Of course it was Jincy Dunne. It had to be.
The defenseman from Missouri was the leader of this United States team before it even came together in Buffalo.
This was her third time putting on the USA jersey for the IIHF Women’s U18 World Championship. She had two silver medals. She wanted a gold. In the worst way.
And she made it happen.
Dunne scored two dramatic goals for the U.S. Monday night, including the overtime game-winner as the Americans defeated Canada, 3-2, to win the gold medal in front of 2,000 at HarborCenter in Buffalo, N.Y.
“There is no one on this team that deservers a gold medal more than Jincy Dunne,” said U.S. goaltender Kaitlin Burt. “She’s been on the team for three years. Lost it twice. It’s something like a movie where you’re just rooting for No. 3 to come down and score. … No one on this deserves a gold more than Jinc. And I’m so glad that she led us to gold.”
It was a fitting end to the U18 career for Dunne, who committed to Ohio State, and one American coach Joel Johnson envisioned when he had a conversation with her a month before the tournament started.
“I said I’d love for you to have the opportunity that when people look back on this tournament they say, that’s the tournament Jincy Dunne took over and she was the best player in the world,” Johnson said. “I knew she was capable of it and the circumstances had to set themselves up so she could perform the way she did. Then she capitalized. I give all the credit to her. People will be talking about her performance here for along time.”
But Dunne doesn’t talk much about herself. She speaks of gratitude and teammates. Even in the most glorious moment of her young hockey career.
“I wish I could describe it but I can’t,” Dunne said of finally adding a gold medal to her hardware collection. “If we’re going to go with one word though it’s grateful. Grateful for the effort my teammates put in. For the staff that we’ve had. For parents. For everything. Just so grateful for everything.”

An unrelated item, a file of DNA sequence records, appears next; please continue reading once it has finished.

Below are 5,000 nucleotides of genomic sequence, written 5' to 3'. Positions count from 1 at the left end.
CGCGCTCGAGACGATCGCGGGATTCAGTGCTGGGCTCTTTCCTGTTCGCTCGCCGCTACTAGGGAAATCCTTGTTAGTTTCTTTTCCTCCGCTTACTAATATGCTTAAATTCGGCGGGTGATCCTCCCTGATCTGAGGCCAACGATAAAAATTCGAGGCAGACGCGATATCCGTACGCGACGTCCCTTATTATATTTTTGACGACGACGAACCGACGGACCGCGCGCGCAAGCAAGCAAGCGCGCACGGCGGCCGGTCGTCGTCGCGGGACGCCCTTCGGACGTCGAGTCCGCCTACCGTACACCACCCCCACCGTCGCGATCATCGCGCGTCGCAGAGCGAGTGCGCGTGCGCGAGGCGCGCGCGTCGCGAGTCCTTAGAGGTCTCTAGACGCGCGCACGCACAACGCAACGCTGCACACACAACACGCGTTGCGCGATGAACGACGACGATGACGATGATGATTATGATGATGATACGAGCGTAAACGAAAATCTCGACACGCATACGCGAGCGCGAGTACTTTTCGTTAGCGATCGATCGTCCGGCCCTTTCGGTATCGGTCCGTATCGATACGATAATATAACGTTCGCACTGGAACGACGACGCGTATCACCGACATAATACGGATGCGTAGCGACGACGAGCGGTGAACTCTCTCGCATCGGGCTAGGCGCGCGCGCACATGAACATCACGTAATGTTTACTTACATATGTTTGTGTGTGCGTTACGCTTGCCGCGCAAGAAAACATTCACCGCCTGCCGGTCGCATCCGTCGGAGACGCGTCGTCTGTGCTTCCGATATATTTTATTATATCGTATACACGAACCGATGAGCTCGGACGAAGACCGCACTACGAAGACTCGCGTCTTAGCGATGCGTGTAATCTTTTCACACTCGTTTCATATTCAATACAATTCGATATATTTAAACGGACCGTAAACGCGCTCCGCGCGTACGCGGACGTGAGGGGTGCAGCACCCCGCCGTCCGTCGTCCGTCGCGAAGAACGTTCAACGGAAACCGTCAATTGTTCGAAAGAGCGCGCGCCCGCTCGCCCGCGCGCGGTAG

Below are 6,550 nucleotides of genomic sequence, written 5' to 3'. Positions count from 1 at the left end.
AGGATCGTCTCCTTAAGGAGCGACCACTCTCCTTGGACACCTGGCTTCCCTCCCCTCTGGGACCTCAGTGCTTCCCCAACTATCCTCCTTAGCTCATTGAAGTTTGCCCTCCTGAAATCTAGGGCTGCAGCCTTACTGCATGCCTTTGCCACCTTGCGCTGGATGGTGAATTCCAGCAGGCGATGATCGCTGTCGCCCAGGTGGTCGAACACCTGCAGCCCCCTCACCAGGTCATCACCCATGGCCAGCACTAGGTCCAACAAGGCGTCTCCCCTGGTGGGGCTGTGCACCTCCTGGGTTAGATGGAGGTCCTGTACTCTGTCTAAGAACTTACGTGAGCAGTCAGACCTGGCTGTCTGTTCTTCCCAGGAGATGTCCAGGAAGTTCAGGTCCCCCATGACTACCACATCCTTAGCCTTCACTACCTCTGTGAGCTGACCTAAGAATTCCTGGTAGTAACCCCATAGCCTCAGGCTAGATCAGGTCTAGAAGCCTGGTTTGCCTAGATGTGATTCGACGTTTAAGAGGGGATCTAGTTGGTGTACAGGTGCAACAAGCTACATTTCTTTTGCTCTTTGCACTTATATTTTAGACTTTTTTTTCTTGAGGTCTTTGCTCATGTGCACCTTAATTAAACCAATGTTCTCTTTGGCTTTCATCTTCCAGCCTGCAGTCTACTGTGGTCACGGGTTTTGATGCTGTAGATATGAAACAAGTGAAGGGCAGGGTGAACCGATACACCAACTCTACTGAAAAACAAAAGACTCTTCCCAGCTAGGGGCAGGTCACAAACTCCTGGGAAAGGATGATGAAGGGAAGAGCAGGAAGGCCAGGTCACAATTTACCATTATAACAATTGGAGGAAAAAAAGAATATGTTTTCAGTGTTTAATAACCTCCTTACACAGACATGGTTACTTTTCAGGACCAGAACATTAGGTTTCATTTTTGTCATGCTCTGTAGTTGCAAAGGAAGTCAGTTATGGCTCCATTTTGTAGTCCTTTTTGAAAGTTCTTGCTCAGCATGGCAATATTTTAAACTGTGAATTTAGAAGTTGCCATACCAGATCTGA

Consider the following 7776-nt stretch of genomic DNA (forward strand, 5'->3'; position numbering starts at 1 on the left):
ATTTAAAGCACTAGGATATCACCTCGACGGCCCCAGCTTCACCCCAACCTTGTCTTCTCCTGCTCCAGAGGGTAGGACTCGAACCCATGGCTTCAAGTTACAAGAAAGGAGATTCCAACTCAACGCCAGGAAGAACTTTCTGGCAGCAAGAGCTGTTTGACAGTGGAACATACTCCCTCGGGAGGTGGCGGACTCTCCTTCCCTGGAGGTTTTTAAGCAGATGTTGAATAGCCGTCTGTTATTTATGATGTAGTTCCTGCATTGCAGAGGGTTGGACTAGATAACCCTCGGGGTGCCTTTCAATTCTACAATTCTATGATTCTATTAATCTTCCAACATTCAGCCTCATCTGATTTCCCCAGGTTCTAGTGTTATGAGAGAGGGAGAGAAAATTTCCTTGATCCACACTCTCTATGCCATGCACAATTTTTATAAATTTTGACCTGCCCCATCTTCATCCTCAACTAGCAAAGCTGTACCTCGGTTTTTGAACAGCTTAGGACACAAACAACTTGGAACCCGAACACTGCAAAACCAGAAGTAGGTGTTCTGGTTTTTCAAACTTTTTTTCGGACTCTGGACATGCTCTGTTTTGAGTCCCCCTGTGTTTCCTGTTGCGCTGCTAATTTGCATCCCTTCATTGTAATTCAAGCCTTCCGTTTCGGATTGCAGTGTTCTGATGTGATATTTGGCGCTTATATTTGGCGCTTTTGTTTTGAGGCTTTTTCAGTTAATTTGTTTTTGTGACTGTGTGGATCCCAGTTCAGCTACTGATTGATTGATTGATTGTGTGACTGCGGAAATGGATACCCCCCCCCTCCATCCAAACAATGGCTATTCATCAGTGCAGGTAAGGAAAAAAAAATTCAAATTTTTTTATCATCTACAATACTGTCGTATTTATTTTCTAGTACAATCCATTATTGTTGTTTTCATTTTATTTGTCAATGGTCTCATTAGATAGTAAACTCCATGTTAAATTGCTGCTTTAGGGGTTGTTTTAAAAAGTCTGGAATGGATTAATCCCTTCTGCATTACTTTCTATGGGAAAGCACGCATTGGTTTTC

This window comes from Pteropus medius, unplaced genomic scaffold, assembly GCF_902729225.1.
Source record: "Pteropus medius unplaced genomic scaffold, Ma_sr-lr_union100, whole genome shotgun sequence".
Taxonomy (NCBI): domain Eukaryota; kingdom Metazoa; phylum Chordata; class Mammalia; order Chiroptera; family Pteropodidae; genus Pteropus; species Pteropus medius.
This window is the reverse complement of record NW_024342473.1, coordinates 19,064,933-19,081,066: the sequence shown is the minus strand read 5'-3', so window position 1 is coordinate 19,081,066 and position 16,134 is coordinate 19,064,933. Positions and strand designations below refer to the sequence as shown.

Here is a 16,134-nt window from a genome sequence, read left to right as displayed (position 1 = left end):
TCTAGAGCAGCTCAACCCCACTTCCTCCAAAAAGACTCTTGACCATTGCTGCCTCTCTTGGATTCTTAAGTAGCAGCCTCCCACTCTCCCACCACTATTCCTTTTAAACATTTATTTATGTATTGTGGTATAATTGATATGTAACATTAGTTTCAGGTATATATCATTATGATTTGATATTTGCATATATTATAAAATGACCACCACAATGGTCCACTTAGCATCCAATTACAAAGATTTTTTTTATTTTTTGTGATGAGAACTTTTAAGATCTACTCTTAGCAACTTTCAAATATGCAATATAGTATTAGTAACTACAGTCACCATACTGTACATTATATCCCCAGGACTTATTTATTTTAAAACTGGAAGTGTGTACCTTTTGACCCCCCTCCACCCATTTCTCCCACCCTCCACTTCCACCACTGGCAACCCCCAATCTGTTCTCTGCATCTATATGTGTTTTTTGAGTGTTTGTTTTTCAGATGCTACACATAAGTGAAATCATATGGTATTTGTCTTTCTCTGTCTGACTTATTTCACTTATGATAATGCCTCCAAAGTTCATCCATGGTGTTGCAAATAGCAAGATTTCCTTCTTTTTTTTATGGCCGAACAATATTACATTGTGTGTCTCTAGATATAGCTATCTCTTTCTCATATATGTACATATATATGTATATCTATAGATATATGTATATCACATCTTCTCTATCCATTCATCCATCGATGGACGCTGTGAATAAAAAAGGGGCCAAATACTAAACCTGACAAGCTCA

USA Hockey is pretty grateful for Dunne.
It was Dunne who snapped the team out of a lackadaisical first period with a dead on backhand shot that went in just under the left corner. With 33 seconds left in the period, Dunne had tied the game, 1-1, erasing a first period that saw Canada dominate and Burt keep the U.S. in the game.
“They were all over us and I give them a lot of credit,” Johnson said. “They had a lot of energy on the puck and were really outskating us. There’s nothing more to it than that. They took it to us. That goal at the end of the first by Jincy was a game changer. That’s a kid who’s putting this team on her shoulders.”
The U.S. vastly improved play the next two periods and controlling pace and dominating shots on goal. Alyssa Gorecki gave the Americans as 2-1 lead but just 3:23 later Samantha Cogan responded for Canada.
The U.S. put on relentless pressure in the third and continuously drew Canada into penalties. They had five power play opportunities in that third period, but Marlene Boissonnault made amazing save after amazing save.
With 28 seconds left in regulation the U.S. drew another penalty. They failed to score and after a 15 minute intermission started the overtime with a 4-on-3 power play.
Canada cleared the puck before the U.S. came back on the rush. Dunne blasted the puck, her seventh shot of the game, and scored just 51 seconds into the extra session.
“Did we want to go into overtime? No. Did we want to score on the power play more? Yes,” Dunne said. “I think at the end of the day these are games you’re going to remember. These are games you love to play. These are the games you train for. We all have gold medals around our necks and it’s the most amazing feeling in the world.”